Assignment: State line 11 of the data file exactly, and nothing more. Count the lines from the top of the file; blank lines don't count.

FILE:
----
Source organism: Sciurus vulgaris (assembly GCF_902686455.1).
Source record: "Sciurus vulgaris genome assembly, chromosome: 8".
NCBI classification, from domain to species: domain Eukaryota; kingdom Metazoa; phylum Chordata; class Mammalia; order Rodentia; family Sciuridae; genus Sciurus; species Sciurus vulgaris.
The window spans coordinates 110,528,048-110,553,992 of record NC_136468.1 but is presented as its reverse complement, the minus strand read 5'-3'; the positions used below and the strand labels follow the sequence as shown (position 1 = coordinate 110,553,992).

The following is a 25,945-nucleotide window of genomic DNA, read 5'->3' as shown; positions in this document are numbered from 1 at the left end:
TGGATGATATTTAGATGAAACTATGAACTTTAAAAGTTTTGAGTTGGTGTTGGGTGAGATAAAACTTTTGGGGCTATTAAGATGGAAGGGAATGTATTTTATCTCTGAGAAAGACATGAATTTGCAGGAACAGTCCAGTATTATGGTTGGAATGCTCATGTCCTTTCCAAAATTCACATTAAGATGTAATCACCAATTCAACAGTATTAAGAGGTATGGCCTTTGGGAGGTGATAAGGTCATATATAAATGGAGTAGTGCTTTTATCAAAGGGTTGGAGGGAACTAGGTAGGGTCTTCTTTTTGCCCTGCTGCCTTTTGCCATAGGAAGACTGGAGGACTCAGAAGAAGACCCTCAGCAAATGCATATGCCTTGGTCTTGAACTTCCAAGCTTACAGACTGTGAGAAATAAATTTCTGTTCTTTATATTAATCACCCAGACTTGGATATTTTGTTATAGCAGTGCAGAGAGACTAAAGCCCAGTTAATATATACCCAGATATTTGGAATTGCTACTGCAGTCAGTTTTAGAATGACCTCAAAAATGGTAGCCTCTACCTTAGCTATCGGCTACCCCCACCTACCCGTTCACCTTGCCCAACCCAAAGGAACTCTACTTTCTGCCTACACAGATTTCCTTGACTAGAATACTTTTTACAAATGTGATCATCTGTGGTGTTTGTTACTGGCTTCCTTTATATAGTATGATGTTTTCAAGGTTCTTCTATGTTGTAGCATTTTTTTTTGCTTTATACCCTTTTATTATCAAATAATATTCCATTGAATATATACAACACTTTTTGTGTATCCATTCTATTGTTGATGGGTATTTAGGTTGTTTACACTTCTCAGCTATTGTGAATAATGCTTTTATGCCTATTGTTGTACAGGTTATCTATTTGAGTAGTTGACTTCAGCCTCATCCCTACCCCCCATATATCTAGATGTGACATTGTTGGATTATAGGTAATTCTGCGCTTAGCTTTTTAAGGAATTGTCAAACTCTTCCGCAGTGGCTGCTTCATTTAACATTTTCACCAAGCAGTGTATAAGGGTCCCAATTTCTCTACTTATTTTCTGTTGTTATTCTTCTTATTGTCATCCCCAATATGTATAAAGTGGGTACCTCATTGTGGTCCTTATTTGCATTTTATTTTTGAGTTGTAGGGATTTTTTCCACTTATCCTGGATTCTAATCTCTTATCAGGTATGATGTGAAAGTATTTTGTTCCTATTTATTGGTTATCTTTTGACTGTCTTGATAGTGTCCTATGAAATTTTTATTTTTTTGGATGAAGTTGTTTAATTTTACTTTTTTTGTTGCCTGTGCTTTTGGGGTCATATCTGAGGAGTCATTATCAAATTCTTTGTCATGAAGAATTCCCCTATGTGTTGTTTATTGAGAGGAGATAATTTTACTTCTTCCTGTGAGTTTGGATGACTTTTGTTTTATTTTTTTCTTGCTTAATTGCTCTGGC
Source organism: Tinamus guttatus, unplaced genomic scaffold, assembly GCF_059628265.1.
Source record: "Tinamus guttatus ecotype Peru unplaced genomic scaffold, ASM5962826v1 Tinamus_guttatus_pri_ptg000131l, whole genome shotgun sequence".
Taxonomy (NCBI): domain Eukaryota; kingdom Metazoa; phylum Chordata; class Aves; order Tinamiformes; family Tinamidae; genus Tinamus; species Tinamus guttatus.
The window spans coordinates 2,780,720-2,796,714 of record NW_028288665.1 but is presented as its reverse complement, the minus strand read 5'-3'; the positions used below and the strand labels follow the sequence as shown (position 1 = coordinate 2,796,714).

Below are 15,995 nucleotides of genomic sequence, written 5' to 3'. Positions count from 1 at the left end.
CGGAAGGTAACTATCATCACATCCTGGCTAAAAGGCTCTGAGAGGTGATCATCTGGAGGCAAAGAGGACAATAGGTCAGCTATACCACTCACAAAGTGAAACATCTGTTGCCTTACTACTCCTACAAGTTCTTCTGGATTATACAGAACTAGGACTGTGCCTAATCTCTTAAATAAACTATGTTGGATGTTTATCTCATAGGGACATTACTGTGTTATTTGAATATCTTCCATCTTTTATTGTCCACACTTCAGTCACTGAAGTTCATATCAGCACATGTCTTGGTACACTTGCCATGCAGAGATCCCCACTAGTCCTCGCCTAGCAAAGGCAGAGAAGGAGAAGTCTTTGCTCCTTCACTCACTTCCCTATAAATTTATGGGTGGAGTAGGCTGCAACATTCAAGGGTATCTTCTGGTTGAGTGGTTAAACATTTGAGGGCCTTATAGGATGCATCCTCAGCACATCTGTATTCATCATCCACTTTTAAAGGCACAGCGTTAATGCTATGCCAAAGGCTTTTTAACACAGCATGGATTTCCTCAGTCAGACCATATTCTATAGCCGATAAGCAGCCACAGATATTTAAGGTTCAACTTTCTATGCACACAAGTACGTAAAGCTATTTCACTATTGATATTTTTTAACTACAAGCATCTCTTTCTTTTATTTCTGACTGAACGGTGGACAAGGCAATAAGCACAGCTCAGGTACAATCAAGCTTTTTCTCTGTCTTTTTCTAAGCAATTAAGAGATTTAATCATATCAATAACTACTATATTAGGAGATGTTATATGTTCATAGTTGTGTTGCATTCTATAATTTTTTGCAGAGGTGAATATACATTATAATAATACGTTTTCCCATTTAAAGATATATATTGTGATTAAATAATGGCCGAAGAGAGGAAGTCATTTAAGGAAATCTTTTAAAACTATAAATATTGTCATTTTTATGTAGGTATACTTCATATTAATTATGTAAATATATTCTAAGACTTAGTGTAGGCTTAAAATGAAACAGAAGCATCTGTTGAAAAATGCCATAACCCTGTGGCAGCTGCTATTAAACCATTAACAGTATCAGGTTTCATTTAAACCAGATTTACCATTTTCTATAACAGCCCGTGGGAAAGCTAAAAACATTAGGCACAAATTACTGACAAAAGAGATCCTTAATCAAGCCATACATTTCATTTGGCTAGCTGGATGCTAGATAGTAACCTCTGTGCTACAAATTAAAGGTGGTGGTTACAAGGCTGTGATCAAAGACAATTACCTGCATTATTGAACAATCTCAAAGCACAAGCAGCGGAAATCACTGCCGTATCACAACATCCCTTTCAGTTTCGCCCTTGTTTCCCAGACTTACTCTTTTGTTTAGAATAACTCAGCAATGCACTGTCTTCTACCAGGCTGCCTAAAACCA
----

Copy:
Below are 15,995 nucleotides of genomic sequence, written 5' to 3'. Positions count from 1 at the left end.